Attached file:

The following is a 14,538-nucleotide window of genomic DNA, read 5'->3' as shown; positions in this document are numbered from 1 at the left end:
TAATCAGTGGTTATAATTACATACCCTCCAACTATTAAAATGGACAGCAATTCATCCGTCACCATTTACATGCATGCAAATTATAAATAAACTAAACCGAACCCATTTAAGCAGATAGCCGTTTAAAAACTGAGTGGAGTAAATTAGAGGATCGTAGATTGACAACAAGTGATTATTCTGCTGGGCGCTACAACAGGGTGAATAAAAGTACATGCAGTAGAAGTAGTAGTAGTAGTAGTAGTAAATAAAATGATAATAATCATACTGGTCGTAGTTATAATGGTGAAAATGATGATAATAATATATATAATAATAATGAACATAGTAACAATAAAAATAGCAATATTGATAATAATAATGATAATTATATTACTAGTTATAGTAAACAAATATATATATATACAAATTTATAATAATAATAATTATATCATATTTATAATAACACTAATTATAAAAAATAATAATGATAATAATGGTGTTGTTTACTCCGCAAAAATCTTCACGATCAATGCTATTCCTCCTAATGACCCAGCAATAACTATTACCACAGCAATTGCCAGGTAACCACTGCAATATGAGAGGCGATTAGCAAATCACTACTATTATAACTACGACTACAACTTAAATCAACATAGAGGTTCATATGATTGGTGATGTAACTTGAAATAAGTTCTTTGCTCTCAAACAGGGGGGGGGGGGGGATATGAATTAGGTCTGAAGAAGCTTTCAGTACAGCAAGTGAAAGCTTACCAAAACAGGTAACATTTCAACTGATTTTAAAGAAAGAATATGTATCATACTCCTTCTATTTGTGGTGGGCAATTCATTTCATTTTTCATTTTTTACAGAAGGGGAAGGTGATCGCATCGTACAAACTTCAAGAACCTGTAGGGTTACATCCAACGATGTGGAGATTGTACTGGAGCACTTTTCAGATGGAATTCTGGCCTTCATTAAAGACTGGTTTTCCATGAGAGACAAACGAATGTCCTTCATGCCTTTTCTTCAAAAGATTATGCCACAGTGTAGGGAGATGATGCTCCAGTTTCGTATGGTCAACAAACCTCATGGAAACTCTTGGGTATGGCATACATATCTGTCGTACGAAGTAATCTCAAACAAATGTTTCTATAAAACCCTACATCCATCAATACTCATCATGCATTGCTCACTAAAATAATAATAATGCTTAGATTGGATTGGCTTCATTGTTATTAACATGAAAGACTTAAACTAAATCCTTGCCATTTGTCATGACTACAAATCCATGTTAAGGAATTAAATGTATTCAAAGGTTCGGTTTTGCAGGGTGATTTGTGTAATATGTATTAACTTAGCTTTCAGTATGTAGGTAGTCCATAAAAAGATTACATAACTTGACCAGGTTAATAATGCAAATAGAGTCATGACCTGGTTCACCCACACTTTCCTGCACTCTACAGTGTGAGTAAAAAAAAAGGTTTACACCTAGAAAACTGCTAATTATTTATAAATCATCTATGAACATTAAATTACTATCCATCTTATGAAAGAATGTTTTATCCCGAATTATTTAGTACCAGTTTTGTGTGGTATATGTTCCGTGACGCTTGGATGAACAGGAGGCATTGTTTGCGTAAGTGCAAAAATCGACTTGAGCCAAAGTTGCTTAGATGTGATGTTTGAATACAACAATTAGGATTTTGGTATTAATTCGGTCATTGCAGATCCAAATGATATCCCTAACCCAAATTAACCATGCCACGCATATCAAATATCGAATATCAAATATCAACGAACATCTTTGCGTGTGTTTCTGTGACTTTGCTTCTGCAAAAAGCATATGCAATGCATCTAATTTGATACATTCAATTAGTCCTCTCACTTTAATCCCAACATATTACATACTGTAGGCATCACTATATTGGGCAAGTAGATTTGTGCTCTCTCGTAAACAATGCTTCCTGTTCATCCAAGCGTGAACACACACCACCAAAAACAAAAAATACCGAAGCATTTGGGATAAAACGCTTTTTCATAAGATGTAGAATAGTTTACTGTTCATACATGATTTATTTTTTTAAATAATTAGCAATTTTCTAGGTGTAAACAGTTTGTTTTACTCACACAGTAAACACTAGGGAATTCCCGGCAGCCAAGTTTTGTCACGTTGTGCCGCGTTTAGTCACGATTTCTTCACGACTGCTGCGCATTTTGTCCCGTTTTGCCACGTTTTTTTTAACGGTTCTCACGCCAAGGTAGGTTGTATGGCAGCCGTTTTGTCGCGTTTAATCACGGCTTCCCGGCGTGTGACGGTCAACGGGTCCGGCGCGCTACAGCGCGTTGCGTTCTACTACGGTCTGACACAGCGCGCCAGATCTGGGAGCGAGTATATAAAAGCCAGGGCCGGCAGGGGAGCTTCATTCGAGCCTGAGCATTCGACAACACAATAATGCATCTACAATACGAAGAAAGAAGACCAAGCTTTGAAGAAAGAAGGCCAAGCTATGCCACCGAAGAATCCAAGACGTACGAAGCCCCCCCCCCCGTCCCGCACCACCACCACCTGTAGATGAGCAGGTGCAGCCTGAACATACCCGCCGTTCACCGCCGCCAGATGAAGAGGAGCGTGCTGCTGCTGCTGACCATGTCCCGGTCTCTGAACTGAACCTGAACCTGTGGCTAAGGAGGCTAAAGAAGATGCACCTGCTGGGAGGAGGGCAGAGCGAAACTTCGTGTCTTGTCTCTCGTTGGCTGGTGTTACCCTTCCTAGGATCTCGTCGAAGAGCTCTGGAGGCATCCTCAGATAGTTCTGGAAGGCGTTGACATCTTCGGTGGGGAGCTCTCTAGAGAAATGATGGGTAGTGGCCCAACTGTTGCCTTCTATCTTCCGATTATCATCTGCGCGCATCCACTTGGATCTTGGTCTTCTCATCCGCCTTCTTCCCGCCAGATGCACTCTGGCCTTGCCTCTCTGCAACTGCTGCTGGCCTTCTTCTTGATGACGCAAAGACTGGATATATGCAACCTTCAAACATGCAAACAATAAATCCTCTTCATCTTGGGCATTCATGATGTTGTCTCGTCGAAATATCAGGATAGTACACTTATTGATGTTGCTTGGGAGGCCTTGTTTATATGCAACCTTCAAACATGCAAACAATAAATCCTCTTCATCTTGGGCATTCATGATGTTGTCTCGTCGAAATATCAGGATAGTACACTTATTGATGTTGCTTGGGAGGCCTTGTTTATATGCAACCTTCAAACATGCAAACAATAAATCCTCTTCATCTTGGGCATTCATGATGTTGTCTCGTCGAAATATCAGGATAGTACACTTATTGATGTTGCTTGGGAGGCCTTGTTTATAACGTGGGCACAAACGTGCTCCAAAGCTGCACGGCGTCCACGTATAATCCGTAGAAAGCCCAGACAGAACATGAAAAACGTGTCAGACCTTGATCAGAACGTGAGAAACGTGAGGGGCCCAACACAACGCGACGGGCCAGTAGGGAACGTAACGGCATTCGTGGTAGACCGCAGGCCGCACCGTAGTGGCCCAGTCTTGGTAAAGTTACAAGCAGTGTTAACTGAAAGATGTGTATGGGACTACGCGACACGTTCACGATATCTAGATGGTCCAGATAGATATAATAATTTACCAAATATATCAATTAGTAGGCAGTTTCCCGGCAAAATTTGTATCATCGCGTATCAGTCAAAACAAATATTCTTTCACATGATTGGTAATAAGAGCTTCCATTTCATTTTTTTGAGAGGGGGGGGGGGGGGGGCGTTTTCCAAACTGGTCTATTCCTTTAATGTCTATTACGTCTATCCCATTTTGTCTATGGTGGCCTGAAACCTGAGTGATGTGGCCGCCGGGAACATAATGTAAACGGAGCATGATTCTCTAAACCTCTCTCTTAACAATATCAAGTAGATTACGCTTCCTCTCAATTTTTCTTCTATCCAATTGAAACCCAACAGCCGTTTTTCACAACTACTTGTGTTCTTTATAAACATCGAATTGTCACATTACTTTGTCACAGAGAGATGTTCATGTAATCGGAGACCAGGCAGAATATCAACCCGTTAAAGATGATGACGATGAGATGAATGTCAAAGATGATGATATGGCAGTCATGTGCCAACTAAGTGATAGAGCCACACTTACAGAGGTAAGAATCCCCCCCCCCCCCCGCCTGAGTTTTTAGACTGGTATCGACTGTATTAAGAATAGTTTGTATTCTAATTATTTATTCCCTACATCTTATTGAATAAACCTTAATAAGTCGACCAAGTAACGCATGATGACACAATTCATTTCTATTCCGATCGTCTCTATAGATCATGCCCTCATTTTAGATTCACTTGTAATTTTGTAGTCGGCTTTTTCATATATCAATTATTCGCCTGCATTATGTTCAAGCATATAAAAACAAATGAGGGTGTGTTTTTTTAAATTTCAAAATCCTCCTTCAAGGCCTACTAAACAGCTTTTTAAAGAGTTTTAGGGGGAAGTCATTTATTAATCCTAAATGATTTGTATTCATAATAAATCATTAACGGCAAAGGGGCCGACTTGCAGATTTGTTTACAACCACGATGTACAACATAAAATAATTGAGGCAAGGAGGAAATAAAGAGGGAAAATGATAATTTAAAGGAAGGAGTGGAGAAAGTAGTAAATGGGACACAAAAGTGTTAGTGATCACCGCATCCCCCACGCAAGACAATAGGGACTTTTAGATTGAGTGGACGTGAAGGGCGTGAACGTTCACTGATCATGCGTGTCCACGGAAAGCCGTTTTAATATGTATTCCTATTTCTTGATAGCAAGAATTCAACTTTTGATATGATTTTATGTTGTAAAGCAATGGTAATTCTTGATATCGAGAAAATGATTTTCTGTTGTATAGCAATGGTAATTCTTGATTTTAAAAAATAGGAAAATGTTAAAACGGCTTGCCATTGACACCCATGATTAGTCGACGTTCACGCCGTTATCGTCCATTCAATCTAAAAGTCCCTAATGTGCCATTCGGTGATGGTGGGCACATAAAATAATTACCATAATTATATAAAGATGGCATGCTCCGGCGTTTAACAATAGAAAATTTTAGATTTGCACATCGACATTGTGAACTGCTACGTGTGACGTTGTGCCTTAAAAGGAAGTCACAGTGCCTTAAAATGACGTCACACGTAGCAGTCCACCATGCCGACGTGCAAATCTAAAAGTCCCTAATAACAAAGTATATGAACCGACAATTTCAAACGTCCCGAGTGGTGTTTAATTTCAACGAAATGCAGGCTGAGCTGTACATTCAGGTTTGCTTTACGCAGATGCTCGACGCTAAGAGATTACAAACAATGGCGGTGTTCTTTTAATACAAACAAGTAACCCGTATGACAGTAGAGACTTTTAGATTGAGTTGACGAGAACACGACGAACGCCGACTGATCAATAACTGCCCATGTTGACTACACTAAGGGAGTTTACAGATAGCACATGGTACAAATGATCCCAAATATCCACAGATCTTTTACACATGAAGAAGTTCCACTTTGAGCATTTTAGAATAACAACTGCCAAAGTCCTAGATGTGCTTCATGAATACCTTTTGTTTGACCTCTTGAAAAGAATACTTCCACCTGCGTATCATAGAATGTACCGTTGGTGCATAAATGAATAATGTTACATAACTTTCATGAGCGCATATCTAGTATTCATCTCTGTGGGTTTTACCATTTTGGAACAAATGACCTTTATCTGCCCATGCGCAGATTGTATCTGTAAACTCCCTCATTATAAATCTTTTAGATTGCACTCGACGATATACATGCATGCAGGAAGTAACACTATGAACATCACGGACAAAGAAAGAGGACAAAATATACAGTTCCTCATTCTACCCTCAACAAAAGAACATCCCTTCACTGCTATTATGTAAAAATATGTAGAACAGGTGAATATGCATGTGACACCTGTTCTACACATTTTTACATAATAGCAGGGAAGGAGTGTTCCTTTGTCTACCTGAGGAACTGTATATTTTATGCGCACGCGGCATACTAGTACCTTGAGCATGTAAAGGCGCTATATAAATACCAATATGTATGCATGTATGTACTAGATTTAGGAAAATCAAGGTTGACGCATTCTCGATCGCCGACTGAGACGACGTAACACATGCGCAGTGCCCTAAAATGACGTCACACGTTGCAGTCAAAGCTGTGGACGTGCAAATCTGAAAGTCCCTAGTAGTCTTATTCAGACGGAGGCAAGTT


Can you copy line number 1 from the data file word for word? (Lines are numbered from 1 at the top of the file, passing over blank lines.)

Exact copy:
The following is a 14,538-nucleotide window of genomic DNA, read 5'->3' as shown; positions in this document are numbered from 1 at the left end: